He accompanied her back to the room and the dispute escalated. Two other Americans from the club emerged from their rooms and stood guard in front of their friend’s locked door. The two Colombian officers tried to argue the woman’s case.

A hotel security officer arrived. Eventually, she lowered her demand to $250, which she said was the amount she has to pay the man who helps find her customers. Eager to resolve the matter fast, the American men eventually gave her a combination of dollars and pesos worth about $225, and she left.

It was only days later, once a friend she had shared her story with called to say that the dispute had made the television news, that she learned that the man was a Secret Service agent.

She is dismayed, she said, that the news reports described her as a prostitute, as if she walks the streets picking up just anyone.

“It’s the same, but it’s different,” she said, indicating that she is much more selective about her clients and charges much more than a streetwalker. “It’s like when you buy a fine rum or a BlackBerry or an iPhone. They have a different price.”

The woman veered between anger and fear as she told of her misadventure. “I’m scared,” she said, indicating that she did not want the man she spent the night with to get into any trouble but feared that he might retaliate.

“This is something really big,” she said. “This is the government of the United States. I have nervous attacks. I cry all the time.”

The Secret Service declined to comment on the woman’s account, but a United States official who has been briefed on the inquiry said the details were generally consistent with what agents have said. “On the whole, it’s pretty accurate,” the official said, indicating that the woman at the center of the dispute at the hotel had not yet been interviewed.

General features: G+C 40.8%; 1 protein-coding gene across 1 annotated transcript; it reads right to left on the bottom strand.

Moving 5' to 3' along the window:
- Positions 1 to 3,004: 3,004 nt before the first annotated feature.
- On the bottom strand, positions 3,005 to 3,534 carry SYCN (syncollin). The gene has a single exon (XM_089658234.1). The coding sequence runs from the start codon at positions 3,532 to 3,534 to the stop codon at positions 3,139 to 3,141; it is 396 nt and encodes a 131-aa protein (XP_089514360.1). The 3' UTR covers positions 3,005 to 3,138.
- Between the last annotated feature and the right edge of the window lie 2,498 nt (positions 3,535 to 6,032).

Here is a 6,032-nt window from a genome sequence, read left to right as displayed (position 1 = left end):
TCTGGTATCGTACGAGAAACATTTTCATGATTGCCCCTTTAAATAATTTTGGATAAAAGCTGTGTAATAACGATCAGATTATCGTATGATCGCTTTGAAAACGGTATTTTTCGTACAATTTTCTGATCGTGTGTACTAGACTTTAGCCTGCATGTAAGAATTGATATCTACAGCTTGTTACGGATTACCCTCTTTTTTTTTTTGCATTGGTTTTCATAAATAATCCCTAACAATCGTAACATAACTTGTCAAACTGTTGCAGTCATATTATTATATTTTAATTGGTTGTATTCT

The Secret Service has expanded its investigation to look at its employees’ conduct on previous presidential trips, the person briefed on the investigation said. So far, investigators have not uncovered anything similar to what apparently happened in Colombia last week, the person said.

Besides the 11 Secret Service personnel, 10 military personnel, including explosives experts and dog handlers, are under scrutiny in a separate Pentagon investigation, officials said.

“There was no evidence that these women were seeking these guys out — that they were waiting for Secret Service agents — but all of that is being looked into,” said Representative Peter T. King, the chairman of the House Committee on Homeland Security.

Mr. King, a New York Republican, who was briefed on the matter this week by Mr. Sullivan, said the Secret Service agents at the hotel had provided conflicting reports about the night’s events. “Some of them were saying they didn’t know they were prostitutes,” he said. “Some are saying they were women at the bar. I understand that there was quite a bit of drinking.”

“I fully support what Mark is doing,” Mr. King said of Mr. Sullivan. “I know that he wanted to take strong action once he had a legal basis.”

Senator Susan Collins of Maine, the senior Republican on the Homeland Security Committee, said the woman’s account generally comported with what Secret Service officials said occurred. But she noted differences in some details, including the specifics of the amount of money in dispute. “It helps the Secret Service if in fact the guy did not identify himself,” said Ms. Collins, who has raised concerns about a potential security breach.

In a letter to Mr. Sullivan, Representative Darrell Issa, Republican of California, the chairman of the House Committee on Oversight and Government Reform, and the committee’s ranking member, Elijah Cummings, Democrat of Maryland, said the Secret Service personnel in Colombia had brought “foreign nationals into contact with sensitive security information” and were potentially exposed to “blackmail and other forms of potential compromise.”

Mr. Issa and Mr. Cummings listed 10 requests for information that they want answered by May 1. “Your swift and decisive action in response to this scandal has given us confidence that the agency will complete a thorough investigation and take steps to ensure that similar lapses in judgment will never again jeopardize the important work of the U.S. Secret Service,” the representatives said.